In this article, we’re going to explore the following topics:
If you’re familiar with the notion of environment in the Ruby on Rails framework then you probably had to deal with the
Rails.env.production? method in order to control an execution flow depending on the current environment
rails> Rails.env.production? => false
rails> Rails.env.development?=> true
In the above example, we can see that Ruby on Rails provides a method per environment.
But what if I tell you that these methods don’t really exist?
First, let’s have a look to what’s
Here we can see that the
Rails.env object is an instance of the class
This class inherits from
Rails.env object is a string that represents the current environment.
Now that we’re more familiar with the
Rails.env attribute, then let’s have a look to what happens behind the scene when I call the
production? method on an instance of the
The method_missing hook method
production? method is called on an instance of the
ActiveSupport::StringInquirer class then the
ActiveSupport::StringInquirer#method_missing hook method is called as the
production? methods isn’t implemented in this class.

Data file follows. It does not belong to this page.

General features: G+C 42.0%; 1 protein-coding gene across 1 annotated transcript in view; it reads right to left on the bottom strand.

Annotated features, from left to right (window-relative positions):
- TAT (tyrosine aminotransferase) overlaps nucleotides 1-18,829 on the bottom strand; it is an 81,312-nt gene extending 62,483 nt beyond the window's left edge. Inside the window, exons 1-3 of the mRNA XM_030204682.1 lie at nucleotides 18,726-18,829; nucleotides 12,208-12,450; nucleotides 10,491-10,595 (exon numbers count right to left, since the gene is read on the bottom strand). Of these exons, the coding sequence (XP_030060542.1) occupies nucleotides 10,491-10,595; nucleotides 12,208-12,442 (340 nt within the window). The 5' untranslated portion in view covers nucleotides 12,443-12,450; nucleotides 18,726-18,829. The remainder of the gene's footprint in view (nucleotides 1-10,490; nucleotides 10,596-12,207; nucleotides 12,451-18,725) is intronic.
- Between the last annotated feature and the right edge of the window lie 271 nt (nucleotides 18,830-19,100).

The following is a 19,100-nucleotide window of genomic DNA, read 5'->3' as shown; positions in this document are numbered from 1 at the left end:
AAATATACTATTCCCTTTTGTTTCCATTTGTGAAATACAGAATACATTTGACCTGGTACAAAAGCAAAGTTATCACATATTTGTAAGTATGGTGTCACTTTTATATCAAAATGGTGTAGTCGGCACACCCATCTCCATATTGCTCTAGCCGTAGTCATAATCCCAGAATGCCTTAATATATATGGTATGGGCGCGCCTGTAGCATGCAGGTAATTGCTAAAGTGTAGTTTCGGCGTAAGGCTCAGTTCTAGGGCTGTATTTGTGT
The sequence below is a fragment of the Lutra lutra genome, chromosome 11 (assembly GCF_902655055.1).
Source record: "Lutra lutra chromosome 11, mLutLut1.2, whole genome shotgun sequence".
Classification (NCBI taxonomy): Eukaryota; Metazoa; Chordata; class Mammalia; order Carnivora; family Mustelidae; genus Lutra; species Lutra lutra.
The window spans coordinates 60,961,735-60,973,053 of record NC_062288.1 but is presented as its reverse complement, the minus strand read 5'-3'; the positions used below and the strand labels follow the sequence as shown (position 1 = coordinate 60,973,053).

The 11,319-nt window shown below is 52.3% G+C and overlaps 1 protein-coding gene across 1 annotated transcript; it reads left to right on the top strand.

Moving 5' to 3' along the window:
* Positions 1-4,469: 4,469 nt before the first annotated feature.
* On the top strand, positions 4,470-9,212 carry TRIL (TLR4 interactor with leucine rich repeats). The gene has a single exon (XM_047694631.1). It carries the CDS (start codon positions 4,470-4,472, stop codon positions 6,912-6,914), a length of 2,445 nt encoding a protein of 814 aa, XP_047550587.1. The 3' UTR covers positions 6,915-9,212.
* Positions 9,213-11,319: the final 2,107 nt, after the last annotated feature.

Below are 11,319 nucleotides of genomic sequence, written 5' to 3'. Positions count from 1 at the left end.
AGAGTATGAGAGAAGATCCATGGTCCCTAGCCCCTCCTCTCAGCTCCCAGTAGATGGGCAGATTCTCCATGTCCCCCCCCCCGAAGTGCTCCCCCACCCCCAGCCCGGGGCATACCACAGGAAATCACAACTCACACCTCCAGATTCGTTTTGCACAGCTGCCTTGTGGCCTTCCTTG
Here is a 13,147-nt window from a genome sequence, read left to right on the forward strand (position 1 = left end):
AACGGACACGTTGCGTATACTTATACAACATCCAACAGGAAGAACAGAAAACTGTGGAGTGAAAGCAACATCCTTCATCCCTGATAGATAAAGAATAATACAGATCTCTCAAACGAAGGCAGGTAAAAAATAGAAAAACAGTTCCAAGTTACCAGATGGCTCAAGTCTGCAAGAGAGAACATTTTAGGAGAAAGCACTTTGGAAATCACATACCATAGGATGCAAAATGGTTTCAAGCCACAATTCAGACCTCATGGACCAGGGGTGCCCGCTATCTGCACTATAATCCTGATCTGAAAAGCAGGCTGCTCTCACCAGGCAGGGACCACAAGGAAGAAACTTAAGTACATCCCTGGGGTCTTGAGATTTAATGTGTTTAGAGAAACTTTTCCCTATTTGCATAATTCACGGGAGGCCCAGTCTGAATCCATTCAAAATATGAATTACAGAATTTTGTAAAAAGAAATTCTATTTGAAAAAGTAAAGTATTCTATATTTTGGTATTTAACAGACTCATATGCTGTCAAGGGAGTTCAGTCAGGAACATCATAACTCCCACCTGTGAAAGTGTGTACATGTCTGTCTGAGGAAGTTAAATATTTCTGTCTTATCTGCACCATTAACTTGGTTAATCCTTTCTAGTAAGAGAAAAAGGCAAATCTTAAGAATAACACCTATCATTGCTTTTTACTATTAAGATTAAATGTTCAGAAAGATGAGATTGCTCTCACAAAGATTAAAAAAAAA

This hook method is invoked when the
ActiveSupport::StringInquirer method lookup path is traversed and none of the classes can handle the
Feel free to have a look to this article if you’re not familiar with the notion method_missing hook method.
This hook method behaves as followed:
1- it checks if the unhandled message contains a
2- if so, it compares
self with the message name without the
3- finally, the result of this comparison is returned.
respond_to? production? returns
true even though the
production? method isn’t defined on the
So how the magic works behind the scene?
The respond_to_missing? hook method
When you implement a strategy using the
method_missing hook method, then it’s difficult to know to which method the class that implement this hook method can respond.
production? method is not defined — as its behavior is delegated to the
So what happens if we execute this statement?
Here, we’d like that this statement returns
That’s where the
respond_to_missing? method comes into play
Here, we define a
respond_to_missing? hook method that is implicitly called when we invoke
respond_to? on an instance of the
This method returns a boolean that is
true if the last character of the
method_name argument is a
? or it calls
super otherwise — which returns
false by default.
So, in our case,
Rails.env.respond_to :production? returns
true because it matches the condition in the